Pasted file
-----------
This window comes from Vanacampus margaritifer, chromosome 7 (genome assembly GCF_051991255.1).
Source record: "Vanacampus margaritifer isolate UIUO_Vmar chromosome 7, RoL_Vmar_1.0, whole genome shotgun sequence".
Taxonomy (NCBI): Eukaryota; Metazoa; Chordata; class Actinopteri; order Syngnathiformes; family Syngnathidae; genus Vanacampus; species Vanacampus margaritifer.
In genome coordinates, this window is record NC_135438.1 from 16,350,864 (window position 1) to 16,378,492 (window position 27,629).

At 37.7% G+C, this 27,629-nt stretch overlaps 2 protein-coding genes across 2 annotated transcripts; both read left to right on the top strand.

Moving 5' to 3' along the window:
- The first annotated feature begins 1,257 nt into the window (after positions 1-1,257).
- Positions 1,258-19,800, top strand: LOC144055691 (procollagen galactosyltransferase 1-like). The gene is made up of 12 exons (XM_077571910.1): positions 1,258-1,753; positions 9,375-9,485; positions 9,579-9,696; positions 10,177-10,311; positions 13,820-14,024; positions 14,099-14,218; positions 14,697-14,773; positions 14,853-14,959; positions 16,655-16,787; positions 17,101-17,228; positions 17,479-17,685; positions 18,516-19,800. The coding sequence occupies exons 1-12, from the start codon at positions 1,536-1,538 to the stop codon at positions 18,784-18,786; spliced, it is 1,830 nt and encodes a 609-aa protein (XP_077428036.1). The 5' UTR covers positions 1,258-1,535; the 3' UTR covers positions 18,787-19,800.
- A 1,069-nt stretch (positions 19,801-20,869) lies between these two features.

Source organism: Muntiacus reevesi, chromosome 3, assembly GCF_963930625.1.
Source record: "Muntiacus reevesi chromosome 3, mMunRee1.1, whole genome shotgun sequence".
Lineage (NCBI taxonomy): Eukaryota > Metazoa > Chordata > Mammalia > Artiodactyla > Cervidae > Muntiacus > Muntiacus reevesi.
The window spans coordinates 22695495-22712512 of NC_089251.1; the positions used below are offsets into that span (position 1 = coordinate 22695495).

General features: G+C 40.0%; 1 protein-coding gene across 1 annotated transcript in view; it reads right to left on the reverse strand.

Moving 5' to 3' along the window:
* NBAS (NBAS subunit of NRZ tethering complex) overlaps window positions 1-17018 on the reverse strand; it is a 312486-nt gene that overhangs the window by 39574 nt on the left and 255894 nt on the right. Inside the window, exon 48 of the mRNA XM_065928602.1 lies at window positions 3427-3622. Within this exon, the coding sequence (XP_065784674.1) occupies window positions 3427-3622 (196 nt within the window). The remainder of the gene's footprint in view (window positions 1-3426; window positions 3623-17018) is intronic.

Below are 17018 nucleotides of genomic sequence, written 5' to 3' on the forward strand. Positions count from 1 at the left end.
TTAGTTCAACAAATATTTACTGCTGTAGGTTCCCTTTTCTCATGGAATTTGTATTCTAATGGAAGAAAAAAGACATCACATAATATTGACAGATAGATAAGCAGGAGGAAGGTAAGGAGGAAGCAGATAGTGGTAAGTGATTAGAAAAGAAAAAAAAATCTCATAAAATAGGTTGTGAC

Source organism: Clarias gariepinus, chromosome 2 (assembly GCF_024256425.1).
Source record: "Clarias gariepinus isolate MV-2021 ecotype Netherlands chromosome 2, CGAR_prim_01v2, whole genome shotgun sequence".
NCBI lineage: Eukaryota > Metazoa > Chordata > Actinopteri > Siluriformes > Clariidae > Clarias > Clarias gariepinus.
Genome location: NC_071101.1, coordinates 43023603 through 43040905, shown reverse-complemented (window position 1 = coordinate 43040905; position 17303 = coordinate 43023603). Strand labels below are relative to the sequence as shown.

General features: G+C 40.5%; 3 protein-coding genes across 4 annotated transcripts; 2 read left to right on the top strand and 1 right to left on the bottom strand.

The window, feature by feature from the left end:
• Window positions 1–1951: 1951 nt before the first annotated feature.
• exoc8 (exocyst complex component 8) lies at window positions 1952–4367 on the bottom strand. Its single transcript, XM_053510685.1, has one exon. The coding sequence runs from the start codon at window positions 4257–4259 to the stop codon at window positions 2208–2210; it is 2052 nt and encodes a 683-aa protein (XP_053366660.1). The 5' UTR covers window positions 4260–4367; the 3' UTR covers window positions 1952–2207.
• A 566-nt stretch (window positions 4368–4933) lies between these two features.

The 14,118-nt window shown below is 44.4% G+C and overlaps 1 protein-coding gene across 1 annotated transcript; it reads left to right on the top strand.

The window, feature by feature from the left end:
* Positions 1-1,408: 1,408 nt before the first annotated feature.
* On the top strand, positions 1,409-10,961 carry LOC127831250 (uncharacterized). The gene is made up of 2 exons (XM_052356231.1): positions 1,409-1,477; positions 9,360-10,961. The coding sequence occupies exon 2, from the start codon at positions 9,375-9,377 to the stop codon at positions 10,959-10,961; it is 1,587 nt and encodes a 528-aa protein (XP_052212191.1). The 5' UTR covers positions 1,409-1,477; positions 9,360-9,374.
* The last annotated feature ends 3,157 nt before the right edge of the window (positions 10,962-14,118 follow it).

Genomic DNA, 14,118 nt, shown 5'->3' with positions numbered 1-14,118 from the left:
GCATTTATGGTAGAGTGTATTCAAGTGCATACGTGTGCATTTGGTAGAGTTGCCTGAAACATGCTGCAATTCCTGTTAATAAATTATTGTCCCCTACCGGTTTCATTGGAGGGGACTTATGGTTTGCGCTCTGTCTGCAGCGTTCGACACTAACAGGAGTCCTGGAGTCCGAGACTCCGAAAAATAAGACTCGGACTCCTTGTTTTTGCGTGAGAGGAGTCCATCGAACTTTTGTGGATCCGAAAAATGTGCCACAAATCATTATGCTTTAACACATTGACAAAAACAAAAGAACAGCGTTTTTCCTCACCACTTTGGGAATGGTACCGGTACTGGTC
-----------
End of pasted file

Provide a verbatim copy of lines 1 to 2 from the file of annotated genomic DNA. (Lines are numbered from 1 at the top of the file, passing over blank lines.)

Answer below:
This window comes from Vanacampus margaritifer, chromosome 7 (genome assembly GCF_051991255.1).
Source record: "Vanacampus margaritifer isolate UIUO_Vmar chromosome 7, RoL_Vmar_1.0, whole genome shotgun sequence".